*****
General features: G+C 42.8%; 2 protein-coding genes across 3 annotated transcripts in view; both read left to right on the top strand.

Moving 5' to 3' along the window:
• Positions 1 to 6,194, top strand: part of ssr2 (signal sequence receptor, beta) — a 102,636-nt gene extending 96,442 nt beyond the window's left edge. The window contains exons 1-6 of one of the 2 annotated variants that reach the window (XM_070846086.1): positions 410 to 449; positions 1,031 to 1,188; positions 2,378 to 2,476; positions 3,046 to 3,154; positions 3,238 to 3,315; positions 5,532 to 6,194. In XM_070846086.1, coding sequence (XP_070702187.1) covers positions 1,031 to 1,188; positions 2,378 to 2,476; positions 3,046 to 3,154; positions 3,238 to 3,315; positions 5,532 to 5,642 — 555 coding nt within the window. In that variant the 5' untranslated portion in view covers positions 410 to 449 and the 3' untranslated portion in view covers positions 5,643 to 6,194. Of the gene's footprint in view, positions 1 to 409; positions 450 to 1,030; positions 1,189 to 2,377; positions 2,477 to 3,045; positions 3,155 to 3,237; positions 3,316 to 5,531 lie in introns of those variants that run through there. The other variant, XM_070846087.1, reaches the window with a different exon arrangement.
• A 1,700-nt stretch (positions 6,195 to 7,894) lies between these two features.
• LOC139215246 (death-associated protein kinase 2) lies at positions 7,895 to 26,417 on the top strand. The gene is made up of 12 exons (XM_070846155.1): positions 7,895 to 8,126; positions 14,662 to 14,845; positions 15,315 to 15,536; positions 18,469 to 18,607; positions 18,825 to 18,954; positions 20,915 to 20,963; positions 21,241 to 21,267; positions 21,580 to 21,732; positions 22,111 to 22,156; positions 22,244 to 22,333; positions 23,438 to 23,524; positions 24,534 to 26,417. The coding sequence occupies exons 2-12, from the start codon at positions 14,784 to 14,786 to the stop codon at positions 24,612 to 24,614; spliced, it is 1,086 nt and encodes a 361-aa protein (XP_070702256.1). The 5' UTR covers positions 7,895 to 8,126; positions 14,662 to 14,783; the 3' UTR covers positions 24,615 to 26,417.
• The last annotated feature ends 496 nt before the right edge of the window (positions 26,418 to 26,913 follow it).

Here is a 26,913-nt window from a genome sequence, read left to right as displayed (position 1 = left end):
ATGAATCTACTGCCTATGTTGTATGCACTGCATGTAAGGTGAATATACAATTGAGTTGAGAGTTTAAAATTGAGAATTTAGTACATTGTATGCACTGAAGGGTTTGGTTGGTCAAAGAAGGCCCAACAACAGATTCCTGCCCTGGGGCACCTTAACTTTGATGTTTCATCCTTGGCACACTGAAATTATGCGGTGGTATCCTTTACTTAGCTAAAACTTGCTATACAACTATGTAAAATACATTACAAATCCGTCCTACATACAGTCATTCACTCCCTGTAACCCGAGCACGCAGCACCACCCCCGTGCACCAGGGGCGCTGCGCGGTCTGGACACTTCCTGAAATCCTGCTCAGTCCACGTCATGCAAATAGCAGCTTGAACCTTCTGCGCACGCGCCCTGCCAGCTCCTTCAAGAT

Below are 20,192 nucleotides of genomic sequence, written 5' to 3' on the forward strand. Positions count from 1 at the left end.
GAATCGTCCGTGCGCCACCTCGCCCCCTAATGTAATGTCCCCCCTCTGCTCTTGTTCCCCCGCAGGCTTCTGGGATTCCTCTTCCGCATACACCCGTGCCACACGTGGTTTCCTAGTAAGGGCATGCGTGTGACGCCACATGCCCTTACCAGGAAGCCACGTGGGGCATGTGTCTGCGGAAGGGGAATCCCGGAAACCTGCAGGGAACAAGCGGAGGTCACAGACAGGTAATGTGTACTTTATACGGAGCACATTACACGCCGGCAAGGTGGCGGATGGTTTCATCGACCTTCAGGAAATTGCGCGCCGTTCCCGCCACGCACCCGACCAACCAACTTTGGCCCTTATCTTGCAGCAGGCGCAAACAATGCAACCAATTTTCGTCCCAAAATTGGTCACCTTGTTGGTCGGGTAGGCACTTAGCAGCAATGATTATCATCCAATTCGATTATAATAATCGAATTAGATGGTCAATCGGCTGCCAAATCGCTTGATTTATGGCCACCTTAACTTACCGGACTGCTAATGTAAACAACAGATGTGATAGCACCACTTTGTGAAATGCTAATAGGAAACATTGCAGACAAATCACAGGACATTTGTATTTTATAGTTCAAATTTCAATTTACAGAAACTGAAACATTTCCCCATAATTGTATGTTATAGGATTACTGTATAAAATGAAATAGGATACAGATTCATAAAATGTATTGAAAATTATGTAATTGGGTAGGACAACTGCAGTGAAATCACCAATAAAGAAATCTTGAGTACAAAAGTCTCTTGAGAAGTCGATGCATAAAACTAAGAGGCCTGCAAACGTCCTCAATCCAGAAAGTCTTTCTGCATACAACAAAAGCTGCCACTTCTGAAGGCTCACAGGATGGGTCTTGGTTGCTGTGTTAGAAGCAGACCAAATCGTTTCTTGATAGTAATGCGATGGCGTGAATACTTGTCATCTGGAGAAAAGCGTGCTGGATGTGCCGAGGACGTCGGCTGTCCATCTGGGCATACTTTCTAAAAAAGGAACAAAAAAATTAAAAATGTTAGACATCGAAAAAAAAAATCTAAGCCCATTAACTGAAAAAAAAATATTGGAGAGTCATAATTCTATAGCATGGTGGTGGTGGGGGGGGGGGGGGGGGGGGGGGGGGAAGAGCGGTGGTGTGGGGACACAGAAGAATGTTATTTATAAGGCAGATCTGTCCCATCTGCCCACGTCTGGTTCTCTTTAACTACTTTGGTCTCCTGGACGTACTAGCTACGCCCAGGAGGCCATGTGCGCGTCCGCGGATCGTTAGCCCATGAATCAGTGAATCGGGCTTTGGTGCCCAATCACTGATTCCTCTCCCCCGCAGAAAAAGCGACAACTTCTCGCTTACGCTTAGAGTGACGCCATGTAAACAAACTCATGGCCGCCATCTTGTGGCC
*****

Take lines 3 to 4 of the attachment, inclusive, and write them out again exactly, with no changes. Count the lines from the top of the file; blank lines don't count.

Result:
• Positions 1 to 6,194, top strand: part of ssr2 (signal sequence receptor, beta) — a 102,636-nt gene extending 96,442 nt beyond the window's left edge. The window contains exons 1-6 of one of the 2 annotated variants that reach the window (XM_070846086.1): positions 410 to 449; positions 1,031 to 1,188; positions 2,378 to 2,476; positions 3,046 to 3,154; positions 3,238 to 3,315; positions 5,532 to 6,194. In XM_070846086.1, coding sequence (XP_070702187.1) covers positions 1,031 to 1,188; positions 2,378 to 2,476; positions 3,046 to 3,154; positions 3,238 to 3,315; positions 5,532 to 5,642 — 555 coding nt within the window. In that variant the 5' untranslated portion in view covers positions 410 to 449 and the 3' untranslated portion in view covers positions 5,643 to 6,194. Of the gene's footprint in view, positions 1 to 409; positions 450 to 1,030; positions 1,189 to 2,377; positions 2,477 to 3,045; positions 3,155 to 3,237; positions 3,316 to 5,531 lie in introns of those variants that run through there. The other variant, XM_070846087.1, reaches the window with a different exon arrangement.
• A 1,700-nt stretch (positions 6,195 to 7,894) lies between these two features.